Defying Dissolution: Unraveling the Enigma of North Pacific Deep-Sea Scleractinian Reefs in Undersaturated Water
- View All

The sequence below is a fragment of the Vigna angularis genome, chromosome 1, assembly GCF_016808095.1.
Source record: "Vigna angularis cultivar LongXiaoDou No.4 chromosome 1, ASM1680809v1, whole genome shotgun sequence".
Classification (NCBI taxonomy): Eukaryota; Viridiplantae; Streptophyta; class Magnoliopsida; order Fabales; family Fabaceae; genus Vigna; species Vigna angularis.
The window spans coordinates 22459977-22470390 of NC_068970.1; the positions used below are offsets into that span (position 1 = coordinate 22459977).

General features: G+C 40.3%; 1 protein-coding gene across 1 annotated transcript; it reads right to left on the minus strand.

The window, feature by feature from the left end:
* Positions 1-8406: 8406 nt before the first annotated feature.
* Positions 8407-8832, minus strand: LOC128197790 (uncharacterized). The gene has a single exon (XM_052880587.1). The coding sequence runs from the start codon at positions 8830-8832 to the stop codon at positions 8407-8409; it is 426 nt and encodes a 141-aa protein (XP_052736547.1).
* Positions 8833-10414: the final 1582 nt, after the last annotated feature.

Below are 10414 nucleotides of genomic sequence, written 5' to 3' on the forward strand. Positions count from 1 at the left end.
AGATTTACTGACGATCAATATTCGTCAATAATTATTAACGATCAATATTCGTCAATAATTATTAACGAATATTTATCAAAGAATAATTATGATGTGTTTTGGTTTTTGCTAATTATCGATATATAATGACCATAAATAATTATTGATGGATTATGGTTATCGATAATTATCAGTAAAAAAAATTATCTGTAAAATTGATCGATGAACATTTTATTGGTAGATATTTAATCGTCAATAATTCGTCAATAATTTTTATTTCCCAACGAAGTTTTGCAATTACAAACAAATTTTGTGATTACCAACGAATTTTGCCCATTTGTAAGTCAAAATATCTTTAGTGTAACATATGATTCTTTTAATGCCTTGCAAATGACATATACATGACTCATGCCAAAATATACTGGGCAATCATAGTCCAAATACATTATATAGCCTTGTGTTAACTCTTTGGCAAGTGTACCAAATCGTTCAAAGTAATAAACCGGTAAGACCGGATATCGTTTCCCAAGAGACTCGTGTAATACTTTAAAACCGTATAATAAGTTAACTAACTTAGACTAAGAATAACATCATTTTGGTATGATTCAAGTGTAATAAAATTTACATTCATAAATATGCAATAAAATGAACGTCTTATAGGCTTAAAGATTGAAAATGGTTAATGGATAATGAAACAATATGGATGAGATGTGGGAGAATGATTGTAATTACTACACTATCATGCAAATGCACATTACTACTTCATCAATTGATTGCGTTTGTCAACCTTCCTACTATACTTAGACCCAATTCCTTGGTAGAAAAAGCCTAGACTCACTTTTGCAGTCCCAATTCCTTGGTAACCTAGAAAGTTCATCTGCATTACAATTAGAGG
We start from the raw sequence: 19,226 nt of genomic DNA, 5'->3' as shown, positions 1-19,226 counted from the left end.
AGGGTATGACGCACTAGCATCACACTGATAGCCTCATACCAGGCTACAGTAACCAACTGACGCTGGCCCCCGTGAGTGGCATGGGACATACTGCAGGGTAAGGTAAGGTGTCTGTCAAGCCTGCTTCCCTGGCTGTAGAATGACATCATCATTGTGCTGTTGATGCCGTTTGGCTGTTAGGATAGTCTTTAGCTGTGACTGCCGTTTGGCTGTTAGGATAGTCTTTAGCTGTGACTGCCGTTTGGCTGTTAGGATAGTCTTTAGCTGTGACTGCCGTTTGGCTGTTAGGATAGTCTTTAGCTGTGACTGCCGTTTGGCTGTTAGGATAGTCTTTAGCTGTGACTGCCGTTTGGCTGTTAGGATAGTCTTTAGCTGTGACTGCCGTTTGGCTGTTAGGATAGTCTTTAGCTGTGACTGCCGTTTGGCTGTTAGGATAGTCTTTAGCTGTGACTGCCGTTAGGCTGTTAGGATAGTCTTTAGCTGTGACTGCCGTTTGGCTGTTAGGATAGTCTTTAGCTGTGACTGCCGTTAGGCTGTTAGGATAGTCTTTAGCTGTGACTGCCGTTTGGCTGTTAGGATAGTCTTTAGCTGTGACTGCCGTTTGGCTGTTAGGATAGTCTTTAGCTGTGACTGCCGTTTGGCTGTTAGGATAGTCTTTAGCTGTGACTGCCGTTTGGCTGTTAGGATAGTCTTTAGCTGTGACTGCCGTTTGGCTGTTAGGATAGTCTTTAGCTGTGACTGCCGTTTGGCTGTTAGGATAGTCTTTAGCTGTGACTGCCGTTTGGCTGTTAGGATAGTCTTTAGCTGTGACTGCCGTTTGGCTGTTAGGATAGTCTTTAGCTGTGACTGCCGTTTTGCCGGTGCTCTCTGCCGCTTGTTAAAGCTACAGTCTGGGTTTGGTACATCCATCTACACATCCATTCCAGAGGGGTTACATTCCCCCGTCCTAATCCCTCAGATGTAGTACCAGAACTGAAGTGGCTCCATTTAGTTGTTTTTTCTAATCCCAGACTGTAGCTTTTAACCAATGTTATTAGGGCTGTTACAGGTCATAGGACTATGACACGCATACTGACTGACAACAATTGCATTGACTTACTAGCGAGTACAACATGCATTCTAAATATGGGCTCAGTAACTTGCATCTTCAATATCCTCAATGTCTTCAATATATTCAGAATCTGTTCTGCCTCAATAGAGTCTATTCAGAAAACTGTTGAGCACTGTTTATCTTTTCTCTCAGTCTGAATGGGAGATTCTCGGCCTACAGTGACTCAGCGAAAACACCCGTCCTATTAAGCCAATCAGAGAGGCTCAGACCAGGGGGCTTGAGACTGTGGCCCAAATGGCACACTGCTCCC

Like their shallow-water counterparts, deep-sea corals provide structure and habitat that support a diverse community of invertebrates and commercially important fish species. However, as ocean acidification impacts the water chemistry of the surface and deep ocean, the future of deep-sea reefs is highly uncertain because ocean acidification makes it more difficult for corals to build the three-dimensional structure that these ecosystems depend on. The naturally harsh water chemistry conditions of the North Pacific are being exacerbated by ocean acidification therefore it was previously thought that deep-sea coral reef development could not occur in the region. Despite these expectations, reefs were recently discovered in the Northwestern Hawaiian Islands (NWHI) and the Emperor Seamount Chain (ESC), with 4 of 7 sites in waters that are corrosive to, or likely to dissolve, the coral skeletons that make up deep-sea reefs. With the discovery of these reefs, we have an unprecedented opportunity to investigate the potential impact of ocean acidification on these important ecosystems because, in contrast to previous studies, there is a gradient of water chemistry across our study sites, all at the same depth. This study will address basic questions regarding reef development in the deep sea, including: Can deep-sea coral reefs develop in water that is corrosive to coral skeletons? What is the fate of reefs that developed under supportive water chemistry conditions once they experience corrosive water? How long can reefs persist in corrosive water? Through addressing these questions, this study will provide critical insights into deep-sea reef formation, persistence, distribution, and the effects of ocean acidification on deep-sea coral communities. The investigators have a track record of partnerships with NOAA?s Deep-Sea Coral Research and Technology Program, and with the agencies actively making management decisions in this region for seamount deep-sea coral communities including the North Pacific Fisheries Commission and the International Seabed Authority. Results will be broadly circulated to the scientific community through publications, coral collections contributed to museums, and public databases. This project will contribute to developing a diverse and competitive STEM workforce through training of an underrepresented postdoctoral scientist, three graduate students, and undergraduate researchers. A partnership with WhaleTimes, Inc. will include ROV telepresence for the Creep into the Deep Program, K-12 School Visits, and e-books. Despite expectations that deep-sea scleractinian reefs could not exist under the harsh carbonate chemistry conditions of the North Pacific, reefs were recently discovered in the Northwestern Hawaiian Islands (NWHI) and the Emperor Seamount Chain (ESC), with 4 of 7 sites in waters undersaturated with respect to aragonite. The discovery of these reefs, with more than half the sites in undersaturated water, provides an unprecedented opportunity to investigate the potential impact of ocean acidification on these important ecosystems. It is becoming critical to gain a better understanding of the role of aragonite saturation in the distribution of deep-sea scleractinian reefs because it has been documented that the aragonite saturation horizon (ASH) is shoaling throughout the world oceans due to ocean acidification. More deep-sea reefs will experience undersaturation in the near future as aragonite saturation declines and the ASH shoals, making the future of deep-sea reefs and the ecologically and economically valuable ecosystems they support highly uncertain. Building on the discovery of deep-sea coral reefs in the NWHI and ESC, the overarching question of this project is: How is it that deep-sea scleractinian coral reefs can occur in undersaturated water, well below the hypothesized reef development limit Although individual corals may be capable of calcifying in undersaturated water, it is unlikely that a three-dimensional reef structure could develop since deep-sea calcification rates are slow and most of the reef matrix is dead skeleton susceptible to dissolution. Therefore the hypotheses to be tested are: 1) These deep-sea reefs developed in saturated water and are now in undersaturated water because the ASH has shoaled; 2) The reefs in undersaturated water are now net dissolving; and 3) Environmental parameters other than aragonite saturation are driving reef distribution. To test these three hypotheses, we plan two research cruises to characterize the reefs and environmental parameters of nine seamounts across an aragonite saturation gradient where reefs exist above and below the ASH. Coral and water samples will be collected, an ROV will conduct video transect surveys, and experimental dissolution blocks and in situ instrumentation will be deployed at the reef sites to investigate: carbonate chemistry variability on diel (in situ instruments) to centennial (skeletal boron isotopes as a pH proxy) scales, calcification and dissolution rates, and reef ecology. Further, species distribution modeling will be used to examine the environmental factors that determine the distribution of these deep-sea reefs. This award reflects NSF''s statutory mission and has been deemed worthy of support through evaluation using the Foundation''s intellectual merit and broader impacts review criteria.